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Christina Ricci says Zelda Fitzgerald wasn’t the crazy one

The actress sets the record straight in “Z: The Beginning of Everything.”

Many are familiar with F. Scott and Zelda Fitzgerald’s tragic, yet passionate love story. The glamorous parties and literary successes; the alcoholism and mental illness. But the lesser told story comes from Zelda’s perspective. A new Amazon series, “Z: The Beginning of Everything” starring Christina Ricci as the vivacious Southern belle with a creative streak, shows us the infamous couple through Zelda’s eyes.

Ricci, who also executive produces, says she was inspired to portray Zelda after reading “Z: A Novel of Zelda Fitzgerald” by Therese Anne Fowler, a fictionalized account of the Fitzgeralds that positions Zelda as the narrator.

“I didn’t really know anything about [Zelda] except for the common misconceptions that other people have,” says the 36-year-old actress. “It struck me the same way Patti Smith’s ‘Just Kids’ kind of struck me; it’s a way into a really inaccessible world, and to see that world from the inside out, it’s fascinating.”

Ricci talks with us about debunking the mythos of Zelda, the bunk notion of the "hysterical woman" and how she couldn’t get enough of that "black velvet and diamonds."

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You mention the common misconceptions many of us have about Zelda. What can viewers learn about her from watching the show?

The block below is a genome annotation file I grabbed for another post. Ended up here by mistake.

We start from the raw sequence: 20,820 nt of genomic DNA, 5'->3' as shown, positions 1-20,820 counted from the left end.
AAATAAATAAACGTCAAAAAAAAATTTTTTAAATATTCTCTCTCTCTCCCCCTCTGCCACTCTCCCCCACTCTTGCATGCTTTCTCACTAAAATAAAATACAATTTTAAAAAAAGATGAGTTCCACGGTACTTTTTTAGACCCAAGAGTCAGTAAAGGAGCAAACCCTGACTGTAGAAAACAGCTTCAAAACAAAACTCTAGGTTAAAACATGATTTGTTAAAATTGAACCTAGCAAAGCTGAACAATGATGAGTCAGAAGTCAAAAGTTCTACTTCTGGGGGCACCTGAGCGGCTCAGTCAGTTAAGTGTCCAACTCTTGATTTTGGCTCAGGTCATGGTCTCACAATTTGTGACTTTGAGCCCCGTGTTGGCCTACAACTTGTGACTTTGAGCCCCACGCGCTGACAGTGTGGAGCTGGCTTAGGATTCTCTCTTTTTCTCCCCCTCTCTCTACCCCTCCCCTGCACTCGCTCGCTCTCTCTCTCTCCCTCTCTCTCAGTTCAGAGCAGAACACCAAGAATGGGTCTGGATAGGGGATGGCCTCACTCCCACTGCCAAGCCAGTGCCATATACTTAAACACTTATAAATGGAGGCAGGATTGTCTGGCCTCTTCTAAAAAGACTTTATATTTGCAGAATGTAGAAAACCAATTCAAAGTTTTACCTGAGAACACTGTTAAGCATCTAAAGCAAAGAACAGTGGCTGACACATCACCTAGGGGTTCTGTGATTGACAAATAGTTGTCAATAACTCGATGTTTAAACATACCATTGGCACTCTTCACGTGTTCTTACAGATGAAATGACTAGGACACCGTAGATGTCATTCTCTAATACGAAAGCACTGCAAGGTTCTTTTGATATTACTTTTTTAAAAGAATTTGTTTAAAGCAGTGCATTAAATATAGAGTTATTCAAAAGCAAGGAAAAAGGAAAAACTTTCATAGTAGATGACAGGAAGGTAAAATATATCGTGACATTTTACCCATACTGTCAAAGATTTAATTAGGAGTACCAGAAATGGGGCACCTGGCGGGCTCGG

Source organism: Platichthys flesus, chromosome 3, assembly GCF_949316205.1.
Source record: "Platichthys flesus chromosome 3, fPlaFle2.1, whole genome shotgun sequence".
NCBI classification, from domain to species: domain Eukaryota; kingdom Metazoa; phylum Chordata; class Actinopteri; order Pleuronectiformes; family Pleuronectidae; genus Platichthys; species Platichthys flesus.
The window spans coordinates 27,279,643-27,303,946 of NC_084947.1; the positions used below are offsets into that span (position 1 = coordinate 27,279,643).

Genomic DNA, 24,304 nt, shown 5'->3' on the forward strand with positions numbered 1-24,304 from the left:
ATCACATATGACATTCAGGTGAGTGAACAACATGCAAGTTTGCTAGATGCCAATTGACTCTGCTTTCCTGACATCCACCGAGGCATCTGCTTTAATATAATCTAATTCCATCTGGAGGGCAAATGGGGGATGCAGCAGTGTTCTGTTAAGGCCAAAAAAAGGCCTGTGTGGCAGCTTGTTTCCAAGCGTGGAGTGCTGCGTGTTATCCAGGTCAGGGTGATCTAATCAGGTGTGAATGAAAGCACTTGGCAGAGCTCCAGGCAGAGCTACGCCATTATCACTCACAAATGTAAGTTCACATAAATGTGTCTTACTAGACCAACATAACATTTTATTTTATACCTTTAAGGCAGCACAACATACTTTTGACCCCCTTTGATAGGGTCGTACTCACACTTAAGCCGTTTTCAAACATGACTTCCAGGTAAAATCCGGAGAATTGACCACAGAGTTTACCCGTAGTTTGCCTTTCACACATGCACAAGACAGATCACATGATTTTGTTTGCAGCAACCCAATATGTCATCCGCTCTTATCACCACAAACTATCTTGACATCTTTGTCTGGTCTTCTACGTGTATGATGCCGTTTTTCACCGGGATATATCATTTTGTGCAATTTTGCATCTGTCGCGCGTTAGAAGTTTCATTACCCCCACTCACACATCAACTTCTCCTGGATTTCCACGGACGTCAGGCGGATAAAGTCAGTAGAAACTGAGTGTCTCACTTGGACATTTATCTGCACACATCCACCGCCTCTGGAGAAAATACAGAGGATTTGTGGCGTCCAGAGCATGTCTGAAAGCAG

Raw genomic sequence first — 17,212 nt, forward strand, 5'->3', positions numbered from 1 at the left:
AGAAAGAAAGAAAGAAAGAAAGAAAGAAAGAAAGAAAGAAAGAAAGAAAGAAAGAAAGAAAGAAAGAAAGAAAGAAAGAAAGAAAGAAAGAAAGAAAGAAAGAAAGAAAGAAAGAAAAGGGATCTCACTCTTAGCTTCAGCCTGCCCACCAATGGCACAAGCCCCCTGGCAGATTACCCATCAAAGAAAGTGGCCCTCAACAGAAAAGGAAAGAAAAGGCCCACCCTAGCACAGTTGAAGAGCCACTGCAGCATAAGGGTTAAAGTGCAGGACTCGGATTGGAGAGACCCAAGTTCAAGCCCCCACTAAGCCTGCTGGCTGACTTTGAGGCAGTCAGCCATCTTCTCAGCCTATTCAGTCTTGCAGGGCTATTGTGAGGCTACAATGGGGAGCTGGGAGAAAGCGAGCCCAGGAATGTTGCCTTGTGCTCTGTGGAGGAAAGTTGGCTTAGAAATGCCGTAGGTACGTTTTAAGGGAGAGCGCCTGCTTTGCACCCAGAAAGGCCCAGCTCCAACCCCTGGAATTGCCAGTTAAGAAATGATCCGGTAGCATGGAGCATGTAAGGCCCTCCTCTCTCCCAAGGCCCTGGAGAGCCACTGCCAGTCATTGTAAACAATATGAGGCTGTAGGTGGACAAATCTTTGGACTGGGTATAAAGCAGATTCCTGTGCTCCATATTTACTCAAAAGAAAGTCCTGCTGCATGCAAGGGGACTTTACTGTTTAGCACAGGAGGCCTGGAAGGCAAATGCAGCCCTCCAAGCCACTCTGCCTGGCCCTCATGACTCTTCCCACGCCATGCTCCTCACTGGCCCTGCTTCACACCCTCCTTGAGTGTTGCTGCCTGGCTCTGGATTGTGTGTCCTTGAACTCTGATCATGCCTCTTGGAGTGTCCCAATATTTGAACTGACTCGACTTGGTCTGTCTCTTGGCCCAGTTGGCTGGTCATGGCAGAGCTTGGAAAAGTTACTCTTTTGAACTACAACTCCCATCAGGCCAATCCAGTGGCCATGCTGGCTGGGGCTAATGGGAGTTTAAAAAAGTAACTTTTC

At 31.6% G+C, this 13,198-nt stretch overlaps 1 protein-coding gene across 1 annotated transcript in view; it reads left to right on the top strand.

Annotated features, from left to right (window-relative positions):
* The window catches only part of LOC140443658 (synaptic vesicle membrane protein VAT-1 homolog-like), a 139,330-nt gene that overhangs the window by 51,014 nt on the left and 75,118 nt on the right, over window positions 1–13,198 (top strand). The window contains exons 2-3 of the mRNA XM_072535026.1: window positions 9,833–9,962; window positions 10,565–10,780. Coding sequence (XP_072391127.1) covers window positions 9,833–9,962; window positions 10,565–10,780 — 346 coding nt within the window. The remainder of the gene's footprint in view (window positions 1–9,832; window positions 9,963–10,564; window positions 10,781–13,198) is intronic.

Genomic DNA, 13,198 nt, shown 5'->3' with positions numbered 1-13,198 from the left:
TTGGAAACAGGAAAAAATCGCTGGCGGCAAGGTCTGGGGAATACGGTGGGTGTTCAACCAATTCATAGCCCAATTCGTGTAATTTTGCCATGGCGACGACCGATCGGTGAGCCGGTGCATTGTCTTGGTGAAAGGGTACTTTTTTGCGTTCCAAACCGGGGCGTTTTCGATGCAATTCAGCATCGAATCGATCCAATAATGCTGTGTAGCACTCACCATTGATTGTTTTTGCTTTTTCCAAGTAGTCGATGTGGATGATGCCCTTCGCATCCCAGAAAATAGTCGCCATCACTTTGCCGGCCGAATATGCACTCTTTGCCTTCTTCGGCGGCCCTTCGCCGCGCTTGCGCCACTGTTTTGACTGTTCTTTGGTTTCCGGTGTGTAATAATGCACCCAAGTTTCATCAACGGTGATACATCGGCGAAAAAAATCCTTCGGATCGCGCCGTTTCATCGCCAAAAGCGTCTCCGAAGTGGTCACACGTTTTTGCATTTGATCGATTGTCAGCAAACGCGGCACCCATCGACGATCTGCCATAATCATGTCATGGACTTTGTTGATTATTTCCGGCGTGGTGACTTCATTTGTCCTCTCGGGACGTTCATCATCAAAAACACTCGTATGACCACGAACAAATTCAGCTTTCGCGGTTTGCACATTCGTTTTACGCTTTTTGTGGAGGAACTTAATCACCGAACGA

So many things. She was not an alcoholic; she just partied. [Scott] was the alcoholic. When you go back and read the biographies, she was always helping him through these periods of being sober. I didn’t realize how much of his writing was hers; I had no idea. I also thought that she was schizophrenic — [but there's] no evidence of schizophrenia whatsoever.

How much of her diagnosis was due to the sexism of the time; the notion of women being hysterical?

Well, one thing I’ve always found fascinating is a lot of the women you read about in history all had nervous breakdowns, or had to be hospitalized. You’re like, really? You see, they were just really angry. And the husband was like, "You must be insane to be this mad at me." [Laughs]

You’ve done a number of dark roles throughout your career. Is this one any different?

I’ve always said, can you define "dark" for me? To me, these are just people. But honest human behavior, flawed as it may be. I think it’s great that we’re in a time now that it’s not really considered that dark. And we all know so much these days, we’re all so therapized. With all the information we have, I think we’re starting to judge people a little less. That’s what allows you to have the environment that’s right for this story.

What new insight will we get into Scott and Zelda’s relationship?

I think it’s a very honest approach to the relationship. They had a great passion, they loved each other’s ambition. Yes, it’s a great love affair, but there’s a lot of pragmatism involved in these love affairs. You can love someone and hate them at the same time. And someone can torture you and you still are obsessed with them. Who’s to say that any of those things are not real love?

We read that in one episode you wear 24 different outfits. Any favorite ‘20s looks?

I loved all the clothes, but I like the clothes after she becomes the "it" girl, where she gets really dramatic. Those are my favorite dresses. More New York-y. I was always like, "Can we get some black velvet in here?" [Laughs] I like black velvet and diamonds. That was my jam.

 
 
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